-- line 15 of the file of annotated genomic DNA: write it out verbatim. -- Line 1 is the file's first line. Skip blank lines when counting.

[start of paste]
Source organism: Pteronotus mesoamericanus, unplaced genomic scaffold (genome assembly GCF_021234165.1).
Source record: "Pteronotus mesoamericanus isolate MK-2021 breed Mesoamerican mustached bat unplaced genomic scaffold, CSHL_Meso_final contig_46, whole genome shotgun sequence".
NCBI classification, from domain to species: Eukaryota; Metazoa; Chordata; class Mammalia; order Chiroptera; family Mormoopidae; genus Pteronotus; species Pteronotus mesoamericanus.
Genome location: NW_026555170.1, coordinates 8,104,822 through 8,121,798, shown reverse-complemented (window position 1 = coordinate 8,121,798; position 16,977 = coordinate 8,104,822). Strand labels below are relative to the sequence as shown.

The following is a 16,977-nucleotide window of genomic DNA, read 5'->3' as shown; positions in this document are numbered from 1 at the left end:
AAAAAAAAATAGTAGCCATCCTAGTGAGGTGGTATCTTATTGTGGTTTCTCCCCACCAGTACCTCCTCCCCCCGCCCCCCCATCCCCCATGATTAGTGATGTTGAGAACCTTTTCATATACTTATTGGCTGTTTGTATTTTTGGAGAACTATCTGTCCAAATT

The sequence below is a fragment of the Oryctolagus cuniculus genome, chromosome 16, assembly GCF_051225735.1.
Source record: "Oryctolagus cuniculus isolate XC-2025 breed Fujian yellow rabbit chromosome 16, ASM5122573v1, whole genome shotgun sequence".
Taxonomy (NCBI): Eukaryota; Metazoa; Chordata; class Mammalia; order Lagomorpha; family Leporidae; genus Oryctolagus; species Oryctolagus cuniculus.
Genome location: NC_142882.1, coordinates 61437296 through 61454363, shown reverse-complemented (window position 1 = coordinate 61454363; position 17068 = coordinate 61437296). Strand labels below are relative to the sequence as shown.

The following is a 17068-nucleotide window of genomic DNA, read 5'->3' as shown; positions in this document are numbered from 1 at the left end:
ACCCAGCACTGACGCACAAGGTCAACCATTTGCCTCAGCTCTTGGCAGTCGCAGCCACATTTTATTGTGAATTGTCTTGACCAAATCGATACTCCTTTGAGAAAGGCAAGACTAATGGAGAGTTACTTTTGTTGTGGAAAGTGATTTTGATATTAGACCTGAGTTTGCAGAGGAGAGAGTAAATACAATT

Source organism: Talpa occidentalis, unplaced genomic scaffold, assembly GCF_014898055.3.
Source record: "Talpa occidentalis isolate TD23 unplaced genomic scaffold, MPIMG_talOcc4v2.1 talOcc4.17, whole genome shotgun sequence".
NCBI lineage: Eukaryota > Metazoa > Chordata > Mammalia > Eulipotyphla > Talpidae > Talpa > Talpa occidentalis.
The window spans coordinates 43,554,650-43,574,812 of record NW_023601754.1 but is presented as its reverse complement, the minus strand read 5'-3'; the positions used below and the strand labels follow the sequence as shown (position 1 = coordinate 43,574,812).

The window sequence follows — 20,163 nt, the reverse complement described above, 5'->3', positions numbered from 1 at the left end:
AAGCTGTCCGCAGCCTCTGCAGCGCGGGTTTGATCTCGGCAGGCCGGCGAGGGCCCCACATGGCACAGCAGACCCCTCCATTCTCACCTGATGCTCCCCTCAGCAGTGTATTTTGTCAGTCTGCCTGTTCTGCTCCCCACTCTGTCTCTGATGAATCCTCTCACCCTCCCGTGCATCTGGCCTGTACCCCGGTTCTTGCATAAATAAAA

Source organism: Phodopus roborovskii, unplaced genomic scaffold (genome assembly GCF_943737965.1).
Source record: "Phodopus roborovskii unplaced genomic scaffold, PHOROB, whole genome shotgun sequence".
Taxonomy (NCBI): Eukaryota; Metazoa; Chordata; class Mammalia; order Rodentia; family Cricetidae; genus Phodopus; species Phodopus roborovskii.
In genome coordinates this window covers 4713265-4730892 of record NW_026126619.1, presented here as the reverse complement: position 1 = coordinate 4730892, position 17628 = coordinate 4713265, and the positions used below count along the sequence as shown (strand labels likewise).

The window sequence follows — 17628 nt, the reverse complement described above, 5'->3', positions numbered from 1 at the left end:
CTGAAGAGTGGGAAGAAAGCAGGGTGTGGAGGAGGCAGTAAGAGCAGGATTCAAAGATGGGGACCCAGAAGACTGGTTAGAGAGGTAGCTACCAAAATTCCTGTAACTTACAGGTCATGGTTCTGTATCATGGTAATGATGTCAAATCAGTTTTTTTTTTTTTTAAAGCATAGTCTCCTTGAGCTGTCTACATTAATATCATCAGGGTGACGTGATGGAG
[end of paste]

NCBI lineage: Eukaryota > Metazoa > Chordata > Mammalia > Eulipotyphla > Talpidae > Talpa > Talpa occidentalis.